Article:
Do It Before You Die

Took a total break from trials last weekend, and though this column is on a trials website, as has been said before, if there is even the most tenuous of connections to our sport, then it will be included – so here goes.

Whilst it’s appreciated that not everyone involved with trials has an all-round interest in all bike sport, many have, and that includes your columnist, and the reason last weekend was a total break from trials was to fulfill a long held ambition to attend what I’ve been told was one of the great spectacles of biking – an Irish road race meeting.

Ireland’s tarmac sport is almost entirely on closed public roads; there’s loads of circuits in both Northern Ireland and Eire and one of the best is the Skerries, held on a 2.9 mile road circuit about 20 miles north of Dublin, and that’s where it was last Saturday.

The trip appeared an easy one for somebody whose only road transport is a Beta Alp 200, (the tenuous trials connection!!), so the plan was to drive the van to Holyhead (no problem), take the ferry to Dun Laoghaire (no problem), load daughter, kitbag and me onto Alp (no problem), ride 20 miles to Skerries (problem), take in a day and a half of practice and racing (no problem), enjoy fantastic hospitality (no problem), then ride back to the ferry on Sunday morning, travel back to Holyhead and home to catch up on tennis finals/Siverstone F1 tape (no problem), then write this (no problem).

Now, long time pal Scott Rowland was the Team Leader for the eight of us that made the trip and Scott has been on to me for ages, saying that to see the Skerries is “one of the things to do before you die”. So whilst I’m not planning to pop off yet, this was the year to do it.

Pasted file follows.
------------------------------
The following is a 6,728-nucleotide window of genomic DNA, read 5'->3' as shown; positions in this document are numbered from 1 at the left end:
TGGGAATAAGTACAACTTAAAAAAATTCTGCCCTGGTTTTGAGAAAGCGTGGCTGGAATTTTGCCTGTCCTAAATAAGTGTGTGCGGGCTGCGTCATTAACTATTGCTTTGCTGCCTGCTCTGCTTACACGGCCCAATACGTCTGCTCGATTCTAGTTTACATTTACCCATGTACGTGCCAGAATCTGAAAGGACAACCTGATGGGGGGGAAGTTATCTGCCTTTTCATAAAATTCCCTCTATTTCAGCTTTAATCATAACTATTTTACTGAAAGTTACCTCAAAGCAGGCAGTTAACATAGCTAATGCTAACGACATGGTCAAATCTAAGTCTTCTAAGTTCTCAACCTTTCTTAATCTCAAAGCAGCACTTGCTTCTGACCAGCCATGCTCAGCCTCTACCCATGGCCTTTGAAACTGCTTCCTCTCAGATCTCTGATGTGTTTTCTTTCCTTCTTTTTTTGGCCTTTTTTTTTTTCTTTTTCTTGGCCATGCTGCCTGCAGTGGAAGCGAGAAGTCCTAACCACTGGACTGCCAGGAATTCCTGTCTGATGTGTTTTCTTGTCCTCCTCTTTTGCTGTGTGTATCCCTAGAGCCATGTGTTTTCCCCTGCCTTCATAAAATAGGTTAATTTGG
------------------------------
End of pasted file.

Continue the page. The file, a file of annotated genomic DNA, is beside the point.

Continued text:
I’ve always loved road racing, but have not been to many in recent years, so this was an eagerly awaited trip and the Rapley duo loved every minute of it. I know little about true road racers and my only experience has been the Manx GP and the TT some years ago, but let me tell you now, the road racers that do Ireland are simply AWESOME.

It’s virtually impossible to describe the speed, commitment, daring, even the sheer foolhardiness of what they do, but as a spectacle, believe me now, go there and see it for yourselves. If you’ve seen it on tape, nothing, but nothing compares with seeing Martin Finnegan, Connor Cummins, Cameron Donald and their challengers race past your feet and head (depending on where you are spectating) at speeds in excess of 150mph. It is mindblowing, and you just stand there and think what abnormal sense do they possess that enables them to do that.

I could go on, but in a lifetime of watching and riding bikes, a few, very few moments live with you forever. The Skerries last Saturday joined that short list and it was an honour to be there as a Irish road racing virgin.

Spectating is dead easy. Over the practice evening and race day we watched from 15 different vantage points, and in every case we stood on the verge, sat on the bank and lurked behind a wall. It was very laid back, but equally superbly organised and as long as one chose your vantage point sensibly, was pretty safe.

Do it, if not Skerries, then select another, you’ll not regret it.

You may have noticed earlier I slipped in a (problem). Five miles from the ferry on the outward trip with the Alp well loaded (to say the least), we got a rear puncture. Being well organised I had nothing with me, absolutely nothing. So to cut a long story short and not knowing what to do I stopped a taxi driver dropping off a fare outside the Registry Office and asked if he knew of a garage that could help. “Hop in and we’ll find one” and sure enough we did, almost immediately; he couldn’t fix the flat but knew a bike garage that could. So off to the back alley bike repair man and sure, he would fix it, but you’ll have to go and get a tube, so back in the taxi and off to a bike dealer who (fantastic this) were able to supply a tube – tw in fact in case one got pinched fitting!

Then it was back to the stranded bike and daughter and a short but exhausting 400 yard push to the bike repair shop – at least we broke down within pushing distance – and soon enough we were on our way again, only 1hour 50minutes behind the other lads.

So here and now let me say to taxi driver Michael Dunne, you were an absolute star and how I managed to find you from all the thousands of taxi drivers in Dublin, I’ll never know. Thanks to the bike repair man for doing the repair and thanks to my new found friends for making last weekend’s Skerries experience one that Rapley father and daughter will never forget for more than one reason.